“Security patch” is a term that refers to programs and data that fix known vulnerability in the software. Vulnerabilities are weaknesses, software bugs which can be “weaponized” in order to compromise the security and privacy of users. How many times we have witnessed in the mobile space, more particularly on Android having many unpatched defects, Google creates the necessary patch less than a week after discovery, only to know that the device vendor and/or the mobile phone carriers have not bothered to launch the patch to their current customers’ devices. Google for a decade now (the first version of Android was eleven years ago, in 2008).
Google has compiled security patches and implemented updates once a month since August 2015, also known as “Security Patch Level”. These will be published for Android’s open source development project, AOSP (Android Open Source Project). It will also be published for the Nexus series and the Pixel series, which can be said to be the Android reference models. The makers of Android smartphones also validate the contents of security patches and distribute them according to their products, which most of the time only includes specific top models. This “optional” choice by device manufacturers weakens the Android platform being a secure mobile system.
You can check the security patch level of the Android smartphone from the Settings>About Phone/Device options. There are various levels of security issues. For example, remote code execution attacks that cause arbitrary data to be sent to a smartphone from a remote location and executed, heap spray that disperses arbitrary data in memory, and communication that must be concealed are leaked due to insufficient encryption etc. Information leakage etc. may be considered. Mobonogram for example is considered as a Potentially Harmful App, but not outright considered as malware even by antivirus vendors. Fake apps claiming to perform a specific function, but does something else in the background are very difficult to remote, especially if the hardware vendors do not cooperate with Google patching schemes.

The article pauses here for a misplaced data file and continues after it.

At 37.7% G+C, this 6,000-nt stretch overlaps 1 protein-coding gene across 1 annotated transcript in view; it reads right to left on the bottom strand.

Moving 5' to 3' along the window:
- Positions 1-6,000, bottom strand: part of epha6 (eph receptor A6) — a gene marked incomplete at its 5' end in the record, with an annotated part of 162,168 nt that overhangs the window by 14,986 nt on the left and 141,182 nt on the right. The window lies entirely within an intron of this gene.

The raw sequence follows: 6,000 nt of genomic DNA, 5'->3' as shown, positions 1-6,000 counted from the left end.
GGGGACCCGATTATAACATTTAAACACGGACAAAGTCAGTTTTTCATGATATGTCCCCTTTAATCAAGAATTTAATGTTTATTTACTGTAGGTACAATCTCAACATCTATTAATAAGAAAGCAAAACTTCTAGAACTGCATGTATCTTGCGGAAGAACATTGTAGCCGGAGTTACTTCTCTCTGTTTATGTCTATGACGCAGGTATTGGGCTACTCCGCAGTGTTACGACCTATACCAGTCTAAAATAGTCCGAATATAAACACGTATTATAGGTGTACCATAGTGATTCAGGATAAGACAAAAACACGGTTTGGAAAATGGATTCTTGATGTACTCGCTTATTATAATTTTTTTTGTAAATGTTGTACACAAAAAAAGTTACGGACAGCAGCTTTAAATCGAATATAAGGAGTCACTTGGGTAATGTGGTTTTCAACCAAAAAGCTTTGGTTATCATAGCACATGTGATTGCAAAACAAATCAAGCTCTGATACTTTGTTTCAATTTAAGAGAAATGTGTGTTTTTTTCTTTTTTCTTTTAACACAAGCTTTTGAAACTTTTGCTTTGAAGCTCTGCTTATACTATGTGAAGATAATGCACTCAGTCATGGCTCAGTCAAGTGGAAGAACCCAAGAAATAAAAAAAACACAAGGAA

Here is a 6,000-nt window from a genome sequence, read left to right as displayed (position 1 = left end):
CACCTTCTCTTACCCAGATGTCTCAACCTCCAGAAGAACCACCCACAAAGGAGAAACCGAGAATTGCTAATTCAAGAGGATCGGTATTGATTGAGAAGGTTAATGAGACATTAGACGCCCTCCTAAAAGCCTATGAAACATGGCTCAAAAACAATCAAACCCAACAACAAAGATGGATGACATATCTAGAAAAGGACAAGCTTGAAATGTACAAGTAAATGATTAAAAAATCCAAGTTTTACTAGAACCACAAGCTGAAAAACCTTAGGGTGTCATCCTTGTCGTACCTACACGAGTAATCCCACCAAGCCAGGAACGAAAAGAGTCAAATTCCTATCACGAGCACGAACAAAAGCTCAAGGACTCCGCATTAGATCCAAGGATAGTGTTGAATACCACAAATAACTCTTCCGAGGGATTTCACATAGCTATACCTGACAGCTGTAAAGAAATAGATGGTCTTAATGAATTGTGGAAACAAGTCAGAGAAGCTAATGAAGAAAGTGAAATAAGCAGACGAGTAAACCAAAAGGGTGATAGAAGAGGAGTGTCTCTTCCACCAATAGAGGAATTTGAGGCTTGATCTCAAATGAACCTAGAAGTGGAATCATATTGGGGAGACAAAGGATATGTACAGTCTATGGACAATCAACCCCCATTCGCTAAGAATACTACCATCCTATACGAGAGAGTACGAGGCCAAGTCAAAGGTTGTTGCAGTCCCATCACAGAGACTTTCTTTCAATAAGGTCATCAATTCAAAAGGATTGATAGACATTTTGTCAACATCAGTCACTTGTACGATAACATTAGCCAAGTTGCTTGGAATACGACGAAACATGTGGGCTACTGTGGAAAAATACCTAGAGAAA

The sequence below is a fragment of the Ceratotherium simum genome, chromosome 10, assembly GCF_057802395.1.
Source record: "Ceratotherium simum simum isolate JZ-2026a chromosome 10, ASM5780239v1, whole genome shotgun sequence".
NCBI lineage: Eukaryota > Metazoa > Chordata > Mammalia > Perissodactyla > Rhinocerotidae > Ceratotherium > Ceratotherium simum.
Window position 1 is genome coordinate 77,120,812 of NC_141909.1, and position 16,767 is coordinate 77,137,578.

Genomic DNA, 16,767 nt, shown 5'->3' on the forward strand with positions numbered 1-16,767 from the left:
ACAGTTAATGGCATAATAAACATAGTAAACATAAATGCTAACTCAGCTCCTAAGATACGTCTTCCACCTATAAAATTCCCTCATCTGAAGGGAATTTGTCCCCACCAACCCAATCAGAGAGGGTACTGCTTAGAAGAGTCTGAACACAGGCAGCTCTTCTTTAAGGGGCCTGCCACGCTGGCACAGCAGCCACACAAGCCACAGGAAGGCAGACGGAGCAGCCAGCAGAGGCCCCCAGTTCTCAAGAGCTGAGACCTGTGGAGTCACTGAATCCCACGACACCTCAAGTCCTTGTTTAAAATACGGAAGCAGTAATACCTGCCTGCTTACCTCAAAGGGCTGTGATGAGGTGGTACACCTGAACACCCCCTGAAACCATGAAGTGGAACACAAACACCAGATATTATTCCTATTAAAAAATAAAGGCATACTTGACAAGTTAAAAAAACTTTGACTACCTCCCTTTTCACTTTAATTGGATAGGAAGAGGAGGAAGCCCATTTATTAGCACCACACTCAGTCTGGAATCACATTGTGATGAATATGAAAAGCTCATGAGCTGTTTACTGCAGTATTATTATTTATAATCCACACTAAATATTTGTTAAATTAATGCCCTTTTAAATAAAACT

On Android, such security patches are released every month, not only for major updates that change the version number. Google usually supports up to two versions older than the current version. At the time of this writing, the current version of Android is 9.0 Pie, the search giant still supports version 7.x Nougat. It is not uncommon for companies to sequentially resolve Android bugs themselves, for example, for security holes registered on a website that manages CVE identification numbers, and provide security patches on a monthly basis. Each manufacturer wants to differentiate their products from one another, such customization prevents new version of Android to be installable in their devices until enough assessments for compatibility are done.
If Google’s monthly security patches were not released, it would be extremely dangerous if vulnerabilities that are weaponized will detect the affected device. A smartphone is the most personal of all personal computers, as users entrust their personal information in these personal devices than any computer. Google seems to be as open as possible regarding security issues, post details of security vulnerabilities affecting Android devices on the web, and deal with all of them every month. Partners are notified of all vulnerability issues a month before information disclosure and have released source code patches for these issues in the AOSP repository (the software storage mechanism).
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